The price for the week ending October 14 was 34.3 cents lower than the comparable week in 2018.

 

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DeFazio asks IG to investigate reports of Chao’s conflicts of interest

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In requesting an investigation of Secretary of Transportation Elaine Chao, Rep. Peter DeFazio cites newly-obtained information from a recent media report that suggested Chao used her office to give preferential treatment to organizations and projects in Kentucky where her husband, Senate Majority Leader Mitch McConnell is currently seeking re-election. (ASSOCIATED PRESS)

WASHINGTON — The chairman of the House Transportation and Infrastructure Committee is requesting an investigation into Secretary of Transportation Elaine Chao and her reported conflicts of interest.

Rep. Peter DeFazio, D-Ore., made the request in a letter to Department of Transportation Inspector General Calvin L. Scovel III.

The letter, sent October 11, cites newly-obtained information from a recent media report that suggested Chao used her office to give preferential treatment to organizations and projects in Kentucky where her husband, Senate Majority Leader Mitch McConnell, R-Ky., is currently seeking re-election.

Politico reported that 25% of Secretary Chao’s meetings with local officials between January 2017 and March 2018 were with individuals from Kentucky.

DeFazio said the report noted that requests for meetings with Chao are typically forwarded from McConnell’s office to Chao’s chief of staff, who previously worked on McConnell’s Senate campaign, DeFazio wrote.

The Office of the Secretary of Transportation took exception to DeFazio efforts.

DeFazio said the Politico report followed an earlier report that Chao had asked her chief of staff to serve as an intermediary between her office and McConnell’s office, and that he had helped advise the senator and local Kentucky officials on federal grants of particular significance to McConnell.

“These allegations were first raised by left wing advocacy groups and hashed out in the media, and the department has previously fully responded to them. They are politically motivated and intended to waste time. While the Department will always be cooperative and responsive to appropriate requests, DOT looks forward to a prompt and final resolution of these questions,” a DOT spokesman told The Trucker Tuesday.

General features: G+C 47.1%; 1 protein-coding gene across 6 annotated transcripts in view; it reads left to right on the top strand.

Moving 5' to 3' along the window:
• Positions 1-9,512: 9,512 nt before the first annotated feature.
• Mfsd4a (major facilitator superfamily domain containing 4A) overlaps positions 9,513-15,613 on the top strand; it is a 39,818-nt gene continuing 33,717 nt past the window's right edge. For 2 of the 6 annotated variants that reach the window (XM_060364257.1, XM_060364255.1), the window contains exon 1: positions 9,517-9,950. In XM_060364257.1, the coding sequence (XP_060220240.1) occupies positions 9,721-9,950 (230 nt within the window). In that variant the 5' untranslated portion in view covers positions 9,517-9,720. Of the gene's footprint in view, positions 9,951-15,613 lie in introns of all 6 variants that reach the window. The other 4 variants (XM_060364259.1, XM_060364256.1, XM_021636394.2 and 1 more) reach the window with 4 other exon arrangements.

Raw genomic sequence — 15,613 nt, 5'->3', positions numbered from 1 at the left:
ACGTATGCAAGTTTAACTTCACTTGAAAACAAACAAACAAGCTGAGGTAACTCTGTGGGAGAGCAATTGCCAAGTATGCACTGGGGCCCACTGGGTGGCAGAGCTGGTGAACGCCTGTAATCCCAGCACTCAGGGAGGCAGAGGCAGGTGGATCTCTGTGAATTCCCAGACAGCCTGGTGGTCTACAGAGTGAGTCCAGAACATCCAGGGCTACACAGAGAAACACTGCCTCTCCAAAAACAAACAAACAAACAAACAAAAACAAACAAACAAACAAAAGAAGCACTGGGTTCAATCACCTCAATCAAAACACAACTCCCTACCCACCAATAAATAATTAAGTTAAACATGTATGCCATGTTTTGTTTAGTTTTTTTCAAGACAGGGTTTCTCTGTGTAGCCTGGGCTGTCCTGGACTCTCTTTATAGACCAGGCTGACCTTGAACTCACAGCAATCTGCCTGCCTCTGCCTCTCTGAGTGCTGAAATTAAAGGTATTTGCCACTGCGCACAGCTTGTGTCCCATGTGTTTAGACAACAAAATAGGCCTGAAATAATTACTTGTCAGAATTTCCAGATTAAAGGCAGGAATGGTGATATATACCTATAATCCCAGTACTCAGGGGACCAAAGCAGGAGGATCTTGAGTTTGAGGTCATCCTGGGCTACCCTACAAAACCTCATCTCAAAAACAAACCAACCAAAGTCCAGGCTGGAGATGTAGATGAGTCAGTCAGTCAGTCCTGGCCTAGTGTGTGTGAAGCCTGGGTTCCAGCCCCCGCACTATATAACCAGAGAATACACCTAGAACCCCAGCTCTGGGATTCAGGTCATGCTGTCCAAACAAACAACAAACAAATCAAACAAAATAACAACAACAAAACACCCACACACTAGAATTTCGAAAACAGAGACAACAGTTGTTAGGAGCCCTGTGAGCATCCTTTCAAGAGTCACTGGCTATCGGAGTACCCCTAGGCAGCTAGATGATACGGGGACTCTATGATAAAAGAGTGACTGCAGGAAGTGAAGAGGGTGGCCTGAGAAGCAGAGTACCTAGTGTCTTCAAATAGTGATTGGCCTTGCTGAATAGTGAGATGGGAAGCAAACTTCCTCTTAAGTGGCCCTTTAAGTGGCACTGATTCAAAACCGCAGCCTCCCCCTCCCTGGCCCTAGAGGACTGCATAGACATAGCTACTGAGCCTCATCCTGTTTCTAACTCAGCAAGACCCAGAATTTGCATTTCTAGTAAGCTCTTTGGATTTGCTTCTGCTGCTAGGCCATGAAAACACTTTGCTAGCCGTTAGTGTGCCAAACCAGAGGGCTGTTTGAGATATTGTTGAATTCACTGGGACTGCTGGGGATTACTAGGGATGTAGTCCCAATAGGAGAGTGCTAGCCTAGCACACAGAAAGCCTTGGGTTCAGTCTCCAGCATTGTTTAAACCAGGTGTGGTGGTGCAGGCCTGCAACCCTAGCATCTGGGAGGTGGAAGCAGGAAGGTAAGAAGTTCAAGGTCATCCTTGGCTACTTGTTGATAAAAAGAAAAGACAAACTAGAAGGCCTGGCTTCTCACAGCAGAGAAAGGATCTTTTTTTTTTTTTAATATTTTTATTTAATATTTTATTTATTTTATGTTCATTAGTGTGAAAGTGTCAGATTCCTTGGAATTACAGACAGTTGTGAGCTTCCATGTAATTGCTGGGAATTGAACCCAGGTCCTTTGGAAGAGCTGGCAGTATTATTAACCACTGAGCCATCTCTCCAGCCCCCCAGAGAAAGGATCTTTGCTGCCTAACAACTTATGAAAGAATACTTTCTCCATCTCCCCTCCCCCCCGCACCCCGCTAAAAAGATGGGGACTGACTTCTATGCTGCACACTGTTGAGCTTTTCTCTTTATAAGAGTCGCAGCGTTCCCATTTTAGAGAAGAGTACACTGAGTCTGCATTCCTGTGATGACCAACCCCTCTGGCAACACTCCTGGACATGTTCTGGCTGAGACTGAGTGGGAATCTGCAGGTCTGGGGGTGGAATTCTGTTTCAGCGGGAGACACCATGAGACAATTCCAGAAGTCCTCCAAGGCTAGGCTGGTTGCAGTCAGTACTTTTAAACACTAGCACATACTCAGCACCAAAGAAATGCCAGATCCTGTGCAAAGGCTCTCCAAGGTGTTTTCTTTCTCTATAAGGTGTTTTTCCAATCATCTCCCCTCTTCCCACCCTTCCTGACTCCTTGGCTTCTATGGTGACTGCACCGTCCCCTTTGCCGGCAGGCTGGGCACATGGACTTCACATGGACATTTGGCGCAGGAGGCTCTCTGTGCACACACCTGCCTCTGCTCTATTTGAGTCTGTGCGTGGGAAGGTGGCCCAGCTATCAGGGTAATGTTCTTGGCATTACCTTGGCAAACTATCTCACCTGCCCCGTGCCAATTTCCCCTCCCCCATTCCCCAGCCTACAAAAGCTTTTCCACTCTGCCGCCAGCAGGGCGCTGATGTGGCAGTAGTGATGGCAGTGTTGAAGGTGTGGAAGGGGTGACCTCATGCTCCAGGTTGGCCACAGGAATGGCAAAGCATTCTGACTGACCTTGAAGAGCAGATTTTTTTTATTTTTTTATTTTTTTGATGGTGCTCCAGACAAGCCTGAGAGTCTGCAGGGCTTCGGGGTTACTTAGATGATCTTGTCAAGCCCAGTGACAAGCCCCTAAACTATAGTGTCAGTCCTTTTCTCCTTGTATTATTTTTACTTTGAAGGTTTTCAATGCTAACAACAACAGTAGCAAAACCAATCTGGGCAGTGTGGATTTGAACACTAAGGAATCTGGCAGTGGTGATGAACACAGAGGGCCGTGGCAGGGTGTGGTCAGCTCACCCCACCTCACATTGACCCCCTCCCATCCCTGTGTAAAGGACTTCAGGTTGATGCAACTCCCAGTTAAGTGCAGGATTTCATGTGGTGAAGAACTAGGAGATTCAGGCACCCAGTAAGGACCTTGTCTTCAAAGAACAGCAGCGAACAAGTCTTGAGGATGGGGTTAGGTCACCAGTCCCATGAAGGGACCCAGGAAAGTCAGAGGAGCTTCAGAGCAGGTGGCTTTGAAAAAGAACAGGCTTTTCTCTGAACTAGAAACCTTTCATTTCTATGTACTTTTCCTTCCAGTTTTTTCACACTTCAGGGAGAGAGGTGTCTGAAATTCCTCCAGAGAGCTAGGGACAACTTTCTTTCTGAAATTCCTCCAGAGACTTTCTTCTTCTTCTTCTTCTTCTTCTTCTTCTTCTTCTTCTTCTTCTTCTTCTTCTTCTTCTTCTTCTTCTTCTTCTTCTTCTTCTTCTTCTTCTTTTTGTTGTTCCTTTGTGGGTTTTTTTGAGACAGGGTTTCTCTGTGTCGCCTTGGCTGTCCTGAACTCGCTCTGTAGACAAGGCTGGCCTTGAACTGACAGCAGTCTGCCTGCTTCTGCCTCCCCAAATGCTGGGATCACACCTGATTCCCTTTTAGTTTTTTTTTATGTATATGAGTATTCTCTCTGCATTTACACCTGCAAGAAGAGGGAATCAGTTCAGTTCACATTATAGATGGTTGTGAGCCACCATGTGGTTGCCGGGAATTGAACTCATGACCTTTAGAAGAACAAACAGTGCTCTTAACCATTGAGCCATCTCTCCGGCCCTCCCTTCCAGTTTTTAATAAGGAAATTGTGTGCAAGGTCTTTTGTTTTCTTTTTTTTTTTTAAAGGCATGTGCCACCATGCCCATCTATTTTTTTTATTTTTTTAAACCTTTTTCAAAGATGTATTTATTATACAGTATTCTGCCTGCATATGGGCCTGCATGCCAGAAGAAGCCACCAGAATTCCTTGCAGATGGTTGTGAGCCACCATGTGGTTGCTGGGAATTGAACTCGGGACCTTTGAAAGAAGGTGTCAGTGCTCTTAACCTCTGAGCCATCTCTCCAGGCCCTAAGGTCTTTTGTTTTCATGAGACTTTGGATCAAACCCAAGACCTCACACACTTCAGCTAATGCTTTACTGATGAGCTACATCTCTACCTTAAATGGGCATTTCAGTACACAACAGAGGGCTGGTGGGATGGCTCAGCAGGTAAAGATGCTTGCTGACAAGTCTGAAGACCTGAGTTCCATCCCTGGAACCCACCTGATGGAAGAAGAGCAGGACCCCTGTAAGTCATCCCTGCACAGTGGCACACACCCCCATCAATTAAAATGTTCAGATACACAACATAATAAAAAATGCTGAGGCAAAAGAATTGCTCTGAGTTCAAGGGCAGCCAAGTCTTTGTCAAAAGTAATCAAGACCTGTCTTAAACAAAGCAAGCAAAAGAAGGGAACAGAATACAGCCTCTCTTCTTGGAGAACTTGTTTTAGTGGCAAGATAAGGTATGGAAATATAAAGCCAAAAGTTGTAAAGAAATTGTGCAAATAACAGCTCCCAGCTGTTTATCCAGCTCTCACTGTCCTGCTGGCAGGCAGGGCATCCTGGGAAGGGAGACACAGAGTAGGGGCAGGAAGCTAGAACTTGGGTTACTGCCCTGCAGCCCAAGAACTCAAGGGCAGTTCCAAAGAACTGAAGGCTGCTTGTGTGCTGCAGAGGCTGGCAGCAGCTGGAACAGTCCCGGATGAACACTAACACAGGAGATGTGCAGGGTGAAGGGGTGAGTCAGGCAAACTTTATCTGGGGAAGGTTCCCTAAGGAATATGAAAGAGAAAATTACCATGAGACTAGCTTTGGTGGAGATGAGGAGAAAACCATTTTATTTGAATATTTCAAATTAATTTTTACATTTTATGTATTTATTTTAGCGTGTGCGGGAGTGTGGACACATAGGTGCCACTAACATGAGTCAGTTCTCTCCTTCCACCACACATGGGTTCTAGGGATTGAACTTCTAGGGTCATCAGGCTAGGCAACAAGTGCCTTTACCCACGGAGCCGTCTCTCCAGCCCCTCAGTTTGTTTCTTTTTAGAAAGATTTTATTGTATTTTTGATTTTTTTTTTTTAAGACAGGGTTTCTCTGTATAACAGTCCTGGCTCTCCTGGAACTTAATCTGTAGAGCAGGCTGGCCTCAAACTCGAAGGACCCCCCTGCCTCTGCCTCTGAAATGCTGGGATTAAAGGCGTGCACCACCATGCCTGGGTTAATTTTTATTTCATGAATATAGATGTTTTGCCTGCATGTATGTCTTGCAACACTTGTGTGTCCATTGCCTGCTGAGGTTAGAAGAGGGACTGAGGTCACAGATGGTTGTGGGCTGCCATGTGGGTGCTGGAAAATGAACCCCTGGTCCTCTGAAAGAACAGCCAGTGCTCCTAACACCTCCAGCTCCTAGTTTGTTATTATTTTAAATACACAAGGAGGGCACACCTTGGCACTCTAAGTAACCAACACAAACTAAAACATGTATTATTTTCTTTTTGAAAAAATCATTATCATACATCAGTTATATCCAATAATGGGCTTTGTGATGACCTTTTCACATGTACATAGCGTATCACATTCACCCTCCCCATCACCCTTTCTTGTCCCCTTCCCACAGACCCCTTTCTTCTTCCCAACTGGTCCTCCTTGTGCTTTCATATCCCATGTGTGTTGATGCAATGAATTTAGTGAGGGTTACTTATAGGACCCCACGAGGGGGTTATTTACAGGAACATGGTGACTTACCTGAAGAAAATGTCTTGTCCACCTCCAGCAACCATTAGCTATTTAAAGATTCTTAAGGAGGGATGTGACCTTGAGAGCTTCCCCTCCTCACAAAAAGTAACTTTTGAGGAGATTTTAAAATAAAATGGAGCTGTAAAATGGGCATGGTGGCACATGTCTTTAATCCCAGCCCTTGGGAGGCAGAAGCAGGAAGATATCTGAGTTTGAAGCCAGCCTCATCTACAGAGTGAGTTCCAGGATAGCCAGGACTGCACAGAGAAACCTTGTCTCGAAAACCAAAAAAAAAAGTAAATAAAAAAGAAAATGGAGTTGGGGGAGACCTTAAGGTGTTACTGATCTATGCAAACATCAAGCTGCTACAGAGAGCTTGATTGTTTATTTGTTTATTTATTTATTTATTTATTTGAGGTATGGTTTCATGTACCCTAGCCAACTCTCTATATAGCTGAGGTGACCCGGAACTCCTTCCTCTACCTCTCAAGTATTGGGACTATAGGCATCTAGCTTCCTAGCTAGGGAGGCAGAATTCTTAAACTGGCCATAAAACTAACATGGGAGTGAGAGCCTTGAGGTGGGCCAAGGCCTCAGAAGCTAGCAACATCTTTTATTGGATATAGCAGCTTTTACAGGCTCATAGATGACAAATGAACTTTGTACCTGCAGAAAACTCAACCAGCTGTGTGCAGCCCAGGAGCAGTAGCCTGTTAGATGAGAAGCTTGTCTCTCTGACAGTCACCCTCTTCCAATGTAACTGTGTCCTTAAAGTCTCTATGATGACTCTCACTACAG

“Allegations included the steering of discretionary grants to fund these projects,” DeFazio wrote.  “I would expect Secretary Chao to meet with individuals from her home state more regularly than other states, but the sheer volume of meetings with local officials from Kentucky when compared to meetings with local officials from the rest of the country creates an appearance of favoritism that is troubling.  Even more troubling is the fact that McConnell’s campaign touted the Politico article on social media saying, ‘Mitch McConnell is a Kentucky Asset.’”

DeFazio said news reports have also raised questions about Chao’s adherence to her federal ethics agreement in which she agreed to divest certain assets to prevent her personal finances from creating conflicts of interest.

In particular, it has been reported that the secretary retained stock in Vulcan Materials, a stone and asphalt producer, as opposed to accepting a cash payment for her stock options in the company, as provided for in her ethics agreement.